Here is the question I am trying to answer:

Show that $f: X \to Y$ is a homotopy equivalence if there exist maps $g,h: Y \to X$ such that $f \circ g \simeq 1_Y$ and $h \circ f \simeq 1_X.$ More generally, show that $f$ is a homotopy equivalence if $f\circ g$ and $h \circ f$ are homotopy equivalences.

My question is:

I do not understand how is the second part a generalization of the first part of the question, could someone explain this to me please?


1 Answer 1


In the second part, $f\circ g$ and $h\circ f$ are self-homotopy equivalences (maps from a space to itself which are homotopy equivalences), whereas in the first part they are required to be homotopic to the identity map. It's a generalisation because a self-homotopy equivalence is not necessarily homotopic to the identity map. For example, consider the map $\phi : S^1 \to S^1$ given by $\phi(z) = \frac{1}{z}$. It is a homotopy equivalence (with homotopy inverse $\phi$), but it is not homotopic to the identity (they induce different maps on $\pi_1$).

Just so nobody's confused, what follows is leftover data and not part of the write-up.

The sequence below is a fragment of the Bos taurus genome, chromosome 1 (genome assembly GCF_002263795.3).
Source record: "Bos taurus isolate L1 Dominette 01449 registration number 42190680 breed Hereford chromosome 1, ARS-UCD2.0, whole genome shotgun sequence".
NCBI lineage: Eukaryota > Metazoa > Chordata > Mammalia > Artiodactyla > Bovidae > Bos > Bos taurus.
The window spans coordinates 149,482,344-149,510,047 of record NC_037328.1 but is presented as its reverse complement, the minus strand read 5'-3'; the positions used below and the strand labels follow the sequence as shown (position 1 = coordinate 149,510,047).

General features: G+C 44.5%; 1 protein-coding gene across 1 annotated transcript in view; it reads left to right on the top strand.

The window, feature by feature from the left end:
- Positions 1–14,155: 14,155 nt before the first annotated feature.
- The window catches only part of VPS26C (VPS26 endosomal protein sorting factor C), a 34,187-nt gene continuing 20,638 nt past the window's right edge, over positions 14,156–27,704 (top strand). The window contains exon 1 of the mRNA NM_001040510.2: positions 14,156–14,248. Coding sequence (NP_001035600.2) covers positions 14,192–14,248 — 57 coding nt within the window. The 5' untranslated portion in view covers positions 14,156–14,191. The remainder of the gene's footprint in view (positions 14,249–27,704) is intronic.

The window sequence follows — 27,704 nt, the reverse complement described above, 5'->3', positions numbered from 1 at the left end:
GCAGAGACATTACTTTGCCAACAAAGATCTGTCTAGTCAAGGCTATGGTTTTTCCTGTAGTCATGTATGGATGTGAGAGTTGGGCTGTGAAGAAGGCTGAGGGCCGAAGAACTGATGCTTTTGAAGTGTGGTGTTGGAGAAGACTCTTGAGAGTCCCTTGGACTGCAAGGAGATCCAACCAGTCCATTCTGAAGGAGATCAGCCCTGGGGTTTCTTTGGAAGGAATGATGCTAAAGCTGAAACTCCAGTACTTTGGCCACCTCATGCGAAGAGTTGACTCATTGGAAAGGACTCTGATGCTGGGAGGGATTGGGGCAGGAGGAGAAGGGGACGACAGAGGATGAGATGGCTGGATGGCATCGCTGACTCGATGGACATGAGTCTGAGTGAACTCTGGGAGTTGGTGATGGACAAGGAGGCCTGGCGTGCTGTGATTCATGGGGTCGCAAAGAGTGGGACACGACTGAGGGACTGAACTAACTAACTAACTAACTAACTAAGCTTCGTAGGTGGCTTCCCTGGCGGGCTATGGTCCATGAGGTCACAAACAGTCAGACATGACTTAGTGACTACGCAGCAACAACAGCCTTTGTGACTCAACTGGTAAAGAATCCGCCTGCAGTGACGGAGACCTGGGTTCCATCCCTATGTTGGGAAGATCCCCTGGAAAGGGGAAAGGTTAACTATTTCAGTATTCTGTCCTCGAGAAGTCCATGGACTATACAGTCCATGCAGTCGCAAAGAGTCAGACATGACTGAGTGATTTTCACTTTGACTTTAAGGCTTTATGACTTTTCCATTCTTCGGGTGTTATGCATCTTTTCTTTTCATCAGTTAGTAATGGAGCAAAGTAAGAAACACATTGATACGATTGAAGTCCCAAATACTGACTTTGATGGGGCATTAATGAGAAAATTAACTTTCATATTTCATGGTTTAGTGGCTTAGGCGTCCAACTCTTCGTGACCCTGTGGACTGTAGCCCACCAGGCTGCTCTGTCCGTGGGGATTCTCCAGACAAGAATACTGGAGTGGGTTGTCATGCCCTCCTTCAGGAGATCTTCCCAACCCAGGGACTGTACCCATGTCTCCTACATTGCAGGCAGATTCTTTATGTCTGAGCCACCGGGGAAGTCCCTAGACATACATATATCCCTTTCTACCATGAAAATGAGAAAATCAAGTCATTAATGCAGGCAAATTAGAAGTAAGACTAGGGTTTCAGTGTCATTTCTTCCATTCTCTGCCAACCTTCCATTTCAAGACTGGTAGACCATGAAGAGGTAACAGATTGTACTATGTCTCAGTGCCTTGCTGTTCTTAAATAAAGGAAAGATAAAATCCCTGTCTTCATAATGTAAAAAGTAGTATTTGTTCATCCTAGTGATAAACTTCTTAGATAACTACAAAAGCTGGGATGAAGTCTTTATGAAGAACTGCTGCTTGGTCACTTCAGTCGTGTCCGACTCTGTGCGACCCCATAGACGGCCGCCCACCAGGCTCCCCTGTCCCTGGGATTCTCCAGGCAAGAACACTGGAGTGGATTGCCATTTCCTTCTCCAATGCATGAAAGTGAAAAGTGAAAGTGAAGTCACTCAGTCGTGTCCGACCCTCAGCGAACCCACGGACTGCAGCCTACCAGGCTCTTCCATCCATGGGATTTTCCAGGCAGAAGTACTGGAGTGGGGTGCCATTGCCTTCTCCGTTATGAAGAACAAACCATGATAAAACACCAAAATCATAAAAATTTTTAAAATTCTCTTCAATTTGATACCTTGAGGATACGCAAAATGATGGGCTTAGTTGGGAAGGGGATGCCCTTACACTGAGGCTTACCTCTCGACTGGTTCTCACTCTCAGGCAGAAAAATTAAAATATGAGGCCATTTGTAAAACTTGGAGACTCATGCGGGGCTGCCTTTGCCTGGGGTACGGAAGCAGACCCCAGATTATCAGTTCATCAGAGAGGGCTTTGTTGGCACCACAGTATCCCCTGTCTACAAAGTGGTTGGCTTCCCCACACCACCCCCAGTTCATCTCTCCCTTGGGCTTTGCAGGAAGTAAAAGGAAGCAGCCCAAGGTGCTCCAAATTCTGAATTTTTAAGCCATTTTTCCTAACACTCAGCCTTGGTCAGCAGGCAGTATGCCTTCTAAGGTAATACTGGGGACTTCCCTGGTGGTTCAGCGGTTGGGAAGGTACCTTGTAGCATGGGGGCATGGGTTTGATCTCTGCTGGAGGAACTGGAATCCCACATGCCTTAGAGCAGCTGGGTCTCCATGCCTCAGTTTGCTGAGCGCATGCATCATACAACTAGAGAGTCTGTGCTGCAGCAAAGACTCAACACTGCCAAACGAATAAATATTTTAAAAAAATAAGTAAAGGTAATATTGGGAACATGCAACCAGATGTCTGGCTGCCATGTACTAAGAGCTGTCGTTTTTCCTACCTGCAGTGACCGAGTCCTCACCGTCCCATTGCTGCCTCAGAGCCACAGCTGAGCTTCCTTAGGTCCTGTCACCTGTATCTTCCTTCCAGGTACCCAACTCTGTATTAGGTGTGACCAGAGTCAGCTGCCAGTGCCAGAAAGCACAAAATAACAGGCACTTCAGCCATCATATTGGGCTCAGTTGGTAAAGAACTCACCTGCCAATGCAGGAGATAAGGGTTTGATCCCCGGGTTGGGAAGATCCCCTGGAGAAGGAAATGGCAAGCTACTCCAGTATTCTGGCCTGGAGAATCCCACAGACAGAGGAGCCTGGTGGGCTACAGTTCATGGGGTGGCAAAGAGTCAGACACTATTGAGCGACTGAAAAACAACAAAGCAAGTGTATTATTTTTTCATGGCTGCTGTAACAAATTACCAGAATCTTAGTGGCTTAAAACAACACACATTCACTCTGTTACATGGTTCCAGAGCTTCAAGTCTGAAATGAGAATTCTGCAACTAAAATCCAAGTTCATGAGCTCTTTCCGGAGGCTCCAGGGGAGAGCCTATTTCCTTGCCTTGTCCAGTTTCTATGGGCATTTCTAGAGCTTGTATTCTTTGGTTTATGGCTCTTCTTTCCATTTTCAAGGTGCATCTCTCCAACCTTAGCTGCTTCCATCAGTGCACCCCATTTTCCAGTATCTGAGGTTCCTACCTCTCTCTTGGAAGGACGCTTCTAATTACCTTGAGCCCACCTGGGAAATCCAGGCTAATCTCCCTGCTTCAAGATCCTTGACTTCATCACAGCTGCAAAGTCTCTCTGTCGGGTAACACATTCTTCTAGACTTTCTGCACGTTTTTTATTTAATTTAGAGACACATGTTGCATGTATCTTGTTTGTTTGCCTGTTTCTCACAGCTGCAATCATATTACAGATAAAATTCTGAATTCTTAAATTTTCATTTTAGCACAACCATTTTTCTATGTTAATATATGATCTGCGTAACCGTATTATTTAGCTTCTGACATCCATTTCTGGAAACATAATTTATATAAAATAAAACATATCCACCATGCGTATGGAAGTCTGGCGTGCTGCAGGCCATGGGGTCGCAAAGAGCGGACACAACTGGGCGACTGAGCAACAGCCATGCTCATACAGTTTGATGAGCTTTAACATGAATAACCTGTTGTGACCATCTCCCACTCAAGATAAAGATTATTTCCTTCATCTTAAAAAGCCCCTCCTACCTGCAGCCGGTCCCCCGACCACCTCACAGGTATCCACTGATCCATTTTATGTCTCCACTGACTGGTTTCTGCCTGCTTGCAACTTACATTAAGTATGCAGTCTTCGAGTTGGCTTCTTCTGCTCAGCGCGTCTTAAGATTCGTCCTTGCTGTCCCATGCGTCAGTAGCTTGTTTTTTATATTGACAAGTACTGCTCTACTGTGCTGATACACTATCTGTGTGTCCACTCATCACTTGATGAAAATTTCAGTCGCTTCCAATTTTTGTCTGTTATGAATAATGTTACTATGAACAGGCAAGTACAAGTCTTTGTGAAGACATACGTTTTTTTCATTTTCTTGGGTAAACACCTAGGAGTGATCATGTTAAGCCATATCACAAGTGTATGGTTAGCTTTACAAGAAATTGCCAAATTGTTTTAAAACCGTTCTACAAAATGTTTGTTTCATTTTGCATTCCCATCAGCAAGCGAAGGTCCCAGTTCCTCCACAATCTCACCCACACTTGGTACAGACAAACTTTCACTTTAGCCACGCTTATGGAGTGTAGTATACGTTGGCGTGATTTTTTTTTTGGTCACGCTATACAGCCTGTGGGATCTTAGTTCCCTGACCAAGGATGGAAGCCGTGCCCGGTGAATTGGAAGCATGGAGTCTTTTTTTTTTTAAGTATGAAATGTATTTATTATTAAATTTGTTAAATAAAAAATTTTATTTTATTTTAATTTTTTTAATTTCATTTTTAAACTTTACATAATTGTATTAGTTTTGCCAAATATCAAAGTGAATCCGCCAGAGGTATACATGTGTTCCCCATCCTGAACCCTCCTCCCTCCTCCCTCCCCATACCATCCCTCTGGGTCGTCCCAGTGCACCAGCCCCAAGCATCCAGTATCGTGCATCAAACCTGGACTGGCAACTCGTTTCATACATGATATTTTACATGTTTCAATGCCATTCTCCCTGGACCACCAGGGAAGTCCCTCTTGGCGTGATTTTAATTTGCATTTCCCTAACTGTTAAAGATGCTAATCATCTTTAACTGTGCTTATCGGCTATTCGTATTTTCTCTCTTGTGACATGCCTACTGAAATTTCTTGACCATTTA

Said another way, every map which is homotopic to the identity is a homotopy equivalence, but the converse is not true (as demonstrated above).


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